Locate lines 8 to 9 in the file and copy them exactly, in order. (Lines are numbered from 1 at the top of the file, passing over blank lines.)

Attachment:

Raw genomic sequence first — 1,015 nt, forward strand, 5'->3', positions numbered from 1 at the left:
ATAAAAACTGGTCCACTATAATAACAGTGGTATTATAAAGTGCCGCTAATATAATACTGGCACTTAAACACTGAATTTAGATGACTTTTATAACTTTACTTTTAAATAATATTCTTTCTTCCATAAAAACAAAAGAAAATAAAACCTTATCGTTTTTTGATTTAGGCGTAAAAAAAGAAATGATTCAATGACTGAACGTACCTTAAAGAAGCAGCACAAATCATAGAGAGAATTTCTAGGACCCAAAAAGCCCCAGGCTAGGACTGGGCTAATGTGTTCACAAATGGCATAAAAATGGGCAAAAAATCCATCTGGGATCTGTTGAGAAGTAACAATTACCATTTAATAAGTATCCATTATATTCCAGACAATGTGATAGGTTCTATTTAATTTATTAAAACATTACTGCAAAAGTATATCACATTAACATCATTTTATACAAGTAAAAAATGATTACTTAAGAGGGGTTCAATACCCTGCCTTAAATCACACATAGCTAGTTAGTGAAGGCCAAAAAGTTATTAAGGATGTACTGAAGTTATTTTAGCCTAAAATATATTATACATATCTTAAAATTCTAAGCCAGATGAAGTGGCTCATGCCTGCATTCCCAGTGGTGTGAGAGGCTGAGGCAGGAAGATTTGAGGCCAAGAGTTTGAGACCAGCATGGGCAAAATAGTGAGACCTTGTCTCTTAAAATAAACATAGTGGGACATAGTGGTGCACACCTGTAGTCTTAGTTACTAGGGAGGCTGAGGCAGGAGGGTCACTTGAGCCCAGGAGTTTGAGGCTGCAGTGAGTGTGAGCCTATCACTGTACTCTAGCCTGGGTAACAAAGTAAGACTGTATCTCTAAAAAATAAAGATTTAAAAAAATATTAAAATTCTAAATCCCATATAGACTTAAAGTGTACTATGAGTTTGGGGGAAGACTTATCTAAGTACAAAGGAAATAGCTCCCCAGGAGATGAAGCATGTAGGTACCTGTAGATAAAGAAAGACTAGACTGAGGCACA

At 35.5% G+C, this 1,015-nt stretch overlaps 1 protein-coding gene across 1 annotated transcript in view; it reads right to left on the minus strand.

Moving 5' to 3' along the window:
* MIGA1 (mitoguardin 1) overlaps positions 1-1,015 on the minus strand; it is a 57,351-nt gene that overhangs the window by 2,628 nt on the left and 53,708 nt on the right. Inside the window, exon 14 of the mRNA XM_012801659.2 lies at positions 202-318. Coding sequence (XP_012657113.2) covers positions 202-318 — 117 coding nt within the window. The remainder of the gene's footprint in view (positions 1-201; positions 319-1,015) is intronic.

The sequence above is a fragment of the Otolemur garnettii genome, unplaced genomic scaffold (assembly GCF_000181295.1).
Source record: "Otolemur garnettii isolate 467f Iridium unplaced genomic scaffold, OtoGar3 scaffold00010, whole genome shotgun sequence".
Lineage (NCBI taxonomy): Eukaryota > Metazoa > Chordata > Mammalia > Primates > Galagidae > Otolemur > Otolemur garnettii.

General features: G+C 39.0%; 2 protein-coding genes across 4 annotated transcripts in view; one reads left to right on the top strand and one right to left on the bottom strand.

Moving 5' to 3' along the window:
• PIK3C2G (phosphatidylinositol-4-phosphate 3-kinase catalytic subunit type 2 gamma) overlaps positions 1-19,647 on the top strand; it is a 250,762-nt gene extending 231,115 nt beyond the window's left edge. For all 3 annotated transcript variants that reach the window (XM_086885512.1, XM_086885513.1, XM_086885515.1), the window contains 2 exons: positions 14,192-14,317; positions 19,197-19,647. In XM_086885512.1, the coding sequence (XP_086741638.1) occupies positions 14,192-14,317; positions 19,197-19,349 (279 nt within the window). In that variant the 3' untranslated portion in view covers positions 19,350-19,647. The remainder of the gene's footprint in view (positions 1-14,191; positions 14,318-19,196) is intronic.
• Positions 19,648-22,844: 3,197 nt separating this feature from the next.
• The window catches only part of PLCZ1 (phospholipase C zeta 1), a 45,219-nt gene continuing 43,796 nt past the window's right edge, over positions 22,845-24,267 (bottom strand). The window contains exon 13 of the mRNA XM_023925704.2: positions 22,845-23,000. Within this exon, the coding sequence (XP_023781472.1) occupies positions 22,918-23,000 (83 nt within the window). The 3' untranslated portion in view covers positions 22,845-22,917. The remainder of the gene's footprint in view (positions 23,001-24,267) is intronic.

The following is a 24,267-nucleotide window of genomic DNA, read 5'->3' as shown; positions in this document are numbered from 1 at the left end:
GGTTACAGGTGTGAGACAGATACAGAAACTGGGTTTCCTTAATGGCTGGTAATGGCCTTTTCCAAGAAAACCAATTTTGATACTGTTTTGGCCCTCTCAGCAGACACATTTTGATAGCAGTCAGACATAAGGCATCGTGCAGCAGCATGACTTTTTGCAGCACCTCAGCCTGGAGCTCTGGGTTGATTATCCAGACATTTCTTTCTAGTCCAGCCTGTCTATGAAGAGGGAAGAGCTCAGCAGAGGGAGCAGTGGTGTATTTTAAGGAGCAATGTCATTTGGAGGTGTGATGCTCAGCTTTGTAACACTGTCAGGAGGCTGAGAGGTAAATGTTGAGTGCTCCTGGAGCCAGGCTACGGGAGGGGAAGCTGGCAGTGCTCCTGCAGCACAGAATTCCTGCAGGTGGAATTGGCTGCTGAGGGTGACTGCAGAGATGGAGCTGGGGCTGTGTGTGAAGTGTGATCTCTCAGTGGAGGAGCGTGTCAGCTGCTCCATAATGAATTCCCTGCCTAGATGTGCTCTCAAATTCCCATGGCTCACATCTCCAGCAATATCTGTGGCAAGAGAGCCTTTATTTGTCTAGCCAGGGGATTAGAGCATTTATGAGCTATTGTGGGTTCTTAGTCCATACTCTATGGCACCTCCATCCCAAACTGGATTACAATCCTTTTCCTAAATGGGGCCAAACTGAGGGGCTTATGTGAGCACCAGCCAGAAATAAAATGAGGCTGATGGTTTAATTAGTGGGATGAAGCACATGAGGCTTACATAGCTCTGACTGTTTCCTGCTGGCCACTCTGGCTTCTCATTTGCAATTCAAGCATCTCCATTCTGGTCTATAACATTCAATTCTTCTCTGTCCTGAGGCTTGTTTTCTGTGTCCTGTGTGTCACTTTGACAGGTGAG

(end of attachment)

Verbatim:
Lineage (NCBI taxonomy): Eukaryota > Metazoa > Chordata > Mammalia > Primates > Galagidae > Otolemur > Otolemur garnettii.

General features: G+C 39.0%; 2 protein-coding genes across 4 annotated transcripts in view; one reads left to right on the top strand and one right to left on the bottom strand.